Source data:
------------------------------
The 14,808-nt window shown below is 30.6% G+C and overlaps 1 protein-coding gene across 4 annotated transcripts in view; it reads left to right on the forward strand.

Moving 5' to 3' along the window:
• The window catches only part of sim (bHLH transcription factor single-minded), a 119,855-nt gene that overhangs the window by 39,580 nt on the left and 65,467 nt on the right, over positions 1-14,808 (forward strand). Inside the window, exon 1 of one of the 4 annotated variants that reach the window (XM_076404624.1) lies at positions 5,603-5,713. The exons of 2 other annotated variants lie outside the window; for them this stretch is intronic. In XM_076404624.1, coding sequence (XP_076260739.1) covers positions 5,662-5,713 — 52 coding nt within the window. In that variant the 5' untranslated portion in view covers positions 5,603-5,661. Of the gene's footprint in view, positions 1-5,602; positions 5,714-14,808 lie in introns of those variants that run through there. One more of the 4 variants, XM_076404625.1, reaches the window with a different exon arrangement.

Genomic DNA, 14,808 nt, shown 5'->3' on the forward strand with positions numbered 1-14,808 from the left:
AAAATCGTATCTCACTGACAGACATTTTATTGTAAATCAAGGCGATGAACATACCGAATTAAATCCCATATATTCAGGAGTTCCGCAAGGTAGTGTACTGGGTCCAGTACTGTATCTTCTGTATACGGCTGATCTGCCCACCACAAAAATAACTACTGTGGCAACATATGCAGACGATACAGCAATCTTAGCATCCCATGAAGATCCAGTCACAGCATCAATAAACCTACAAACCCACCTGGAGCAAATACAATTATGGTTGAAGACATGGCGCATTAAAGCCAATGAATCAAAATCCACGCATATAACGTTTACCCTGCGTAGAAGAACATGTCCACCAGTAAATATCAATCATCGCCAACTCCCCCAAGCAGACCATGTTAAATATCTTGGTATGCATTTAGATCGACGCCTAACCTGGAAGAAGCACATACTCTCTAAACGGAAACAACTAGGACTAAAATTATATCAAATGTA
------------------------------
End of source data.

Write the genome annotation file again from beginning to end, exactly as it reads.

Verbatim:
The 14,808-nt window shown below is 30.6% G+C and overlaps 1 protein-coding gene across 4 annotated transcripts in view; it reads left to right on the forward strand.

Moving 5' to 3' along the window:
• The window catches only part of sim (bHLH transcription factor single-minded), a 119,855-nt gene that overhangs the window by 39,580 nt on the left and 65,467 nt on the right, over positions 1-14,808 (forward strand). Inside the window, exon 1 of one of the 4 annotated variants that reach the window (XM_076404624.1) lies at positions 5,603-5,713. The exons of 2 other annotated variants lie outside the window; for them this stretch is intronic. In XM_076404624.1, coding sequence (XP_076260739.1) covers positions 5,662-5,713 — 52 coding nt within the window. In that variant the 5' untranslated portion in view covers positions 5,603-5,661. Of the gene's footprint in view, positions 1-5,602; positions 5,714-14,808 lie in introns of those variants that run through there. One more of the 4 variants, XM_076404625.1, reaches the window with a different exon arrangement.

Genomic DNA, 14,808 nt, shown 5'->3' on the forward strand with positions numbered 1-14,808 from the left:
AAAATCGTATCTCACTGACAGACATTTTATTGTAAATCAAGGCGATGAACATACCGAATTAAATCCCATATATTCAGGAGTTCCGCAAGGTAGTGTACTGGGTCCAGTACTGTATCTTCTGTATACGGCTGATCTGCCCACCACAAAAATAACTACTGTGGCAACATATGCAGACGATACAGCAATCTTAGCATCCCATGAAGATCCAGTCACAGCATCAATAAACCTACAAACCCACCTGGAGCAAATACAATTATGGTTGAAGACATGGCGCATTAAAGCCAATGAATCAAAATCCACGCATATAACGTTTACCCTGCGTAGAAGAACATGTCCACCAGTAAATATCAATCATCGCCAACTCCCCCAAGCAGACCATGTTAAATATCTTGGTATGCATTTAGATCGACGCCTAACCTGGAAGAAGCACATACTCTCTAAACGGAAACAACTAGGACTAAAATTATATCAAATGTA